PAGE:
This article was featured on Eliza Jean’s blog. Please have a look around her website for similar content.
Society is searching for the black doulas. They will continue to look. The black birth community needs a reintroduction, and the word doula is not there. Black caregivers provide emotional, physical, and educational support like other birth workers, but black birth workers are set apart. This is not too say black birth workers are more important or significant, though they do play a major role in decreasing the infant and maternal mortality rates that are rapidly increasing in black families.
In 2003 the word doula was first accepted into American dictionaries to define, “a person trained to provide advice, information, emotional support, and physical comfort to a mother before, during, and just after childbirth.” Merriam-Webster even went on to cite Susan Gilbert’s quote, “Research shows that childbirth does go more smoothly with a doula: labor is 25 percent shorter, the need for epidural pain relief is 60 percent less and the Caesarean section rate is reduced by half.” A major portion of the definition missing. What Merriam- Webster has omit is the etymology.
Doula is a word derived from Greek doulos. The feminine is doule. Both represent the word slave and have been used in Greek tradition for thousands of years relating to those aiding in birth being an enslaved person. The modern definition of doula has been accepted into today’s society and defines a trend that is gaining momentum in America.
Black birth workers are not trendy, nor are they slaves. They are caregivers who are essential for the black community to thrive and have existed as a part of many communities for centuries. Even during times of American enslavement, black birth workers tended to their own communities while also catering to white households.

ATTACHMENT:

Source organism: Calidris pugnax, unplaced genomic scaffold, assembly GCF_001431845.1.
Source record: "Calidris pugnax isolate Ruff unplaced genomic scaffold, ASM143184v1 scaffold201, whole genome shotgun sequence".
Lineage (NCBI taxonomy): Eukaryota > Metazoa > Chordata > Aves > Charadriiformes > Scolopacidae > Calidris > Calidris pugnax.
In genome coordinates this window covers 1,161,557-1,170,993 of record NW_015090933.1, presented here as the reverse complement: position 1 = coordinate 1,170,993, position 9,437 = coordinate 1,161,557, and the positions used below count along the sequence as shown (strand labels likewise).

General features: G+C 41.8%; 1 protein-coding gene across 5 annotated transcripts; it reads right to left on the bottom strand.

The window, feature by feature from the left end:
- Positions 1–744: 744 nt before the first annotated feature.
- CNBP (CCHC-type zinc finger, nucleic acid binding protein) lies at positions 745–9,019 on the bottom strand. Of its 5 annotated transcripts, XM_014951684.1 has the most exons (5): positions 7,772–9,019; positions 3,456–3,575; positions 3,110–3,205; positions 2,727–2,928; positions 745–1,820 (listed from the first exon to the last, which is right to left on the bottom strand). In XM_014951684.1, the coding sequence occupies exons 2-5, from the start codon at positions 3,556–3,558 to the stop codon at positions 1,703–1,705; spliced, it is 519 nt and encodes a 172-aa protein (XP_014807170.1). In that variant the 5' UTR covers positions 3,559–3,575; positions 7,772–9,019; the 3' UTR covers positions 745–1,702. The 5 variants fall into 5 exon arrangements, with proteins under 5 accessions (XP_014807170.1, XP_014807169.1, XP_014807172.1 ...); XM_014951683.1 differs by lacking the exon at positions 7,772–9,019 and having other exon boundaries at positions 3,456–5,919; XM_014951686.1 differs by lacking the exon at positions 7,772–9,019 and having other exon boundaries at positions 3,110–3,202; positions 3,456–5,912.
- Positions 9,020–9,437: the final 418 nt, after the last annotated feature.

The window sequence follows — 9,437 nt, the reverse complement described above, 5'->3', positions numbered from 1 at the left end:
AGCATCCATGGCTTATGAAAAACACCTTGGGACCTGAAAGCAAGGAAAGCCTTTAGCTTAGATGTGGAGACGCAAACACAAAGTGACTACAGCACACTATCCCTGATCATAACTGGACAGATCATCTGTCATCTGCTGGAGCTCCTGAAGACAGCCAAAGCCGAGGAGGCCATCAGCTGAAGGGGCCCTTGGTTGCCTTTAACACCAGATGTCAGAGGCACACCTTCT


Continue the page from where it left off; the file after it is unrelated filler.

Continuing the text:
Although the chilling images of white babies suckling a black breast can be triggering for many, its important to highlight the major role black caregivers had and have in birthing a nation. In addition to breastfeeding babies of slave owners, and providing medical care to entire plantations, black birth workers also helped their enslaved family and friends family plan. They were known on plantations for helping black mothers decide if now was the time to grow her family as best they could, these caregivers attended to many enslaved teenage girls who endured continual pregnancies. Laurie A. Wilkie said, “dropped, or prolapsed, uteruses were common even among very young women, the result of bodies with too many demands placed upon them,” noting, “enslaved women admitted for prolapsed uteruses from 1855 to 1860 were only between 19 and 24 years of age.” Through her own research, Wilkie also highlights how, “African American midwifery traditions emphasized patience and non-intrusive techniques such as massage, particular birth positions, and moving the laboring mother (Susie 1988). White doctors’ techniques would have been perceived (rightfully so) as dangerous and foreign.”
Because the history of black birth work is so vast, there are many traditional beliefs and cultural caveats to black birth workers that make their work a unique experience. While preparing prenatal and postpartum meals, providing sibling care, childbirth and postpartum education, they also provided major advice for healthy lifestyles. These care providers have tended to households in the black community under a variety of endearing names – granny, sister, auntie, relatives bonded by blood and water – but never a doula. Words are binding. Although enslaved, the black community were never slaves.
We are the black birth community. Allow us to reintroduce ourselves.